As a young kid, we were never taught about the real history of the gruesome, warlike and cannibalistic culture of our history.   Out of curiosity and with the help of the internet, i went on a research rampage and found articles written by sailors and missionaries during the mid 1800's describing their encounters with the Fijians.  I was shocked, suprised, in awe, then again ashamed of my ancestral history.  That's why it's good to look at things from outside the box.  Fiji is different now compared to a 100 years ago.  According to English CNTV (2/17/2011), Fiji is rated as the top three honeymoon destination in the world behind Hawaii and French Polynesia.  Now we talked about cannibalism loosely around the kava bowl.  There's a Fijian joke of a our national rugby team that visited Scotland back in  the 1980's.  Durning the half time break, a Scotsman asked a Fijian player how they would treat the loosing team playing against Fiji.   In reply he said, "We eat them."




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Wow... Vinaka Jonah for this interesting article. Now I know why I have an allergy to pork! lols... Yes, we have a very dark yet colourful ancestral history, but its one that I would never, ever, be ashamed of, as such were the times.


Well, thank goodness we embraced Christianity and stopped devouring each other to extinction. My only regret is the white missionaries made us dress like them, every inch of flesh was covered, from head to toe, and in this tropical heat! Fast forward to today, they run around scantily dressed, whilst we are made to feel (by our own!) something less than human or inviting trouble if we wore clothes similar in size to our traditional mini grass skirts. Wailei na bula!

Vinaka na enlightment on our extraordinary past....wow.. pretty intense...huh? Personally, i'm not ashamed at all about my history,it is what it is...[History]...right. Guess this is what we should be taught in our schools back home,instead of the whiteman history. Inject some lost pride in the young generation,to stand up and be proud of who you are.... REPREZENT....you know.... Peace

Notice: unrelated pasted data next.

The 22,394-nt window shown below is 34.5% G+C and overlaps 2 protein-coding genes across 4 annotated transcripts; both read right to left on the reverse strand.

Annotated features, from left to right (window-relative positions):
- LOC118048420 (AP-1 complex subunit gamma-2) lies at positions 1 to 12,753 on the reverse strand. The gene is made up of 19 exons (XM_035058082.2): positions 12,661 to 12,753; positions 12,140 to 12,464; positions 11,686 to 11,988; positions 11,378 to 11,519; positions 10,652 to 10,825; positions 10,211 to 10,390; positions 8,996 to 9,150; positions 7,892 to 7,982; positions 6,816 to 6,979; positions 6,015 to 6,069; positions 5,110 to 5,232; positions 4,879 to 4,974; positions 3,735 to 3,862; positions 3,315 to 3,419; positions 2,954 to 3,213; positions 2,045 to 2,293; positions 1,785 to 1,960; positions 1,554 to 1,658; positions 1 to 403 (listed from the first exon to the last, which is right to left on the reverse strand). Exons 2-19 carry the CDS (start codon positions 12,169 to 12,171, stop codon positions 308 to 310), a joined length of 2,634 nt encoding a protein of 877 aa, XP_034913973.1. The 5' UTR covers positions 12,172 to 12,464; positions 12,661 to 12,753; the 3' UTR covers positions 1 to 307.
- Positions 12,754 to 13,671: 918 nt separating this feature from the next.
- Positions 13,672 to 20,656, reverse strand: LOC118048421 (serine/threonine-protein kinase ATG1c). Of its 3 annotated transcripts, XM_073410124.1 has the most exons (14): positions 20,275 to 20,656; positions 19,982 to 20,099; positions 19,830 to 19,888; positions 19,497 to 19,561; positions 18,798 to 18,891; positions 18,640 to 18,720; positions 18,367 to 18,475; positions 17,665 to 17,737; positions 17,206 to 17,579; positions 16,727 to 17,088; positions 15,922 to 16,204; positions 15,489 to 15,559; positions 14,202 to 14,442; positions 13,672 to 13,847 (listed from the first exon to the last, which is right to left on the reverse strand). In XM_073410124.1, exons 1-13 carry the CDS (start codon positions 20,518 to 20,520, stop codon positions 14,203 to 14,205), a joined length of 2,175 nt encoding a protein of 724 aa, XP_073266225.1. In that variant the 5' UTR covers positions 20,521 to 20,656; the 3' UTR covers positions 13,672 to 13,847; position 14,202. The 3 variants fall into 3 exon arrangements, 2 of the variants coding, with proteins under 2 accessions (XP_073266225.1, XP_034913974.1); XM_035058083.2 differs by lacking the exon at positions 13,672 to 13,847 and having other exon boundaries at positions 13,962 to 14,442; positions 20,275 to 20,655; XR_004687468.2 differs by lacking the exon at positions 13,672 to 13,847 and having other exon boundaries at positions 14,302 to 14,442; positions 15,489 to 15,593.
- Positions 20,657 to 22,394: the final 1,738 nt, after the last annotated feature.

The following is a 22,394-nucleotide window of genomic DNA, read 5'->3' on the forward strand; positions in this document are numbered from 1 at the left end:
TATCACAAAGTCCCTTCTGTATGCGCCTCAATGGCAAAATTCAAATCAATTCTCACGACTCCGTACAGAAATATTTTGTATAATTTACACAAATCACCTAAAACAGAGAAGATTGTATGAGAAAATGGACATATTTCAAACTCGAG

Yes! you're absolutely right. I'm sure we have such a curriculum taught at USP but not at a primary or secondary level.  We've come a long way in history, and don't get me wrong, i'm proud to be Fijian.  Thank you for your comment. 
I enjoyed reading your article. Its sad that this is not taught in Social Studies or in History class. Two thumbs up for this one!
Totoka Jonah,sega ni macala na gauna qo se dau tiki tiko beka ni lesoni,koya na History ena kalasi 6 beka se dau vaktavulici kina,dodonu me  vakatavulici tiko.Vinaka Jonah

Lolz @ eat them...haha...great topic Jonah,thumbs up and thanks for your thread.I think history should be encouraged and taught in school like they do in other parts of the world.Hopefully the new generations will realise how important history is and start teaching it in a regular school back home.

Miau sa yadra re kece mai.


I'm not sure about introducing these particular aspects of our history (tribal warfare & cannibalism) at primary school level (its bad enough fueling some of us, adults overactive imagination, lols...) but certainly i think it should be done and done properly at high school level, i.e. our history should be described as accurately as possible... the objective reality... nothing more, nothing less... it's not taught to celebrate who we once were but to gain a more balanced perspective of us - as a people, where we've come from, and perhaps, a better appreciation of how far we've come (i guess this is where our pride comes in...?) and how far we still can go..! Don't you think?

Thank you for your comment.  I agree that "our history should be described as accurately as possible" in both spectrum; from our Fijian side of history (in which we were taught) as well as from the perspective of foreigners past and present who have visited, and spend time with the Fijians.  I'm more fascinated with the old history in which none of my grandfathers know nothing about even to this day.  They usually shrugged their shoulders and replied, "Io karuwaqu, na talanoa makawa oqo.  Okwe ju loju ho..."  The old historical books that are sold in the Fiji museum should be part of the Fiji history curriculum in secondary schools and USP.  That way, Fijian students will understand how far we have come.  And maybe, this will help boost our future generations to move forward because we are capable of change.  Again, Vinaka na comment :)

Our History should be celebrated and not to be shunned or hidden away like something shameful! We are shaped by History - and it determined who we are..Our history is rich and it should be learnt and taught and passed on to our children..Class 6 Social Studies - mmmmm...I remember our teacher who was an Indo Fijian telling us that the Indians were brought to Fiji to work as laborers in the sugar cane fields because Fijians were a bunch of lazy, good for nothing people....How discriminatory is that?? and to minds of young children - that is how our race has been viewed over the years....not taken into account was our communal way of living, how we share what we have etc, the depth of our cultures and traditions etc...

totoka dina..vinaka vakalevu Jonah..
And some still eating people in this day and age.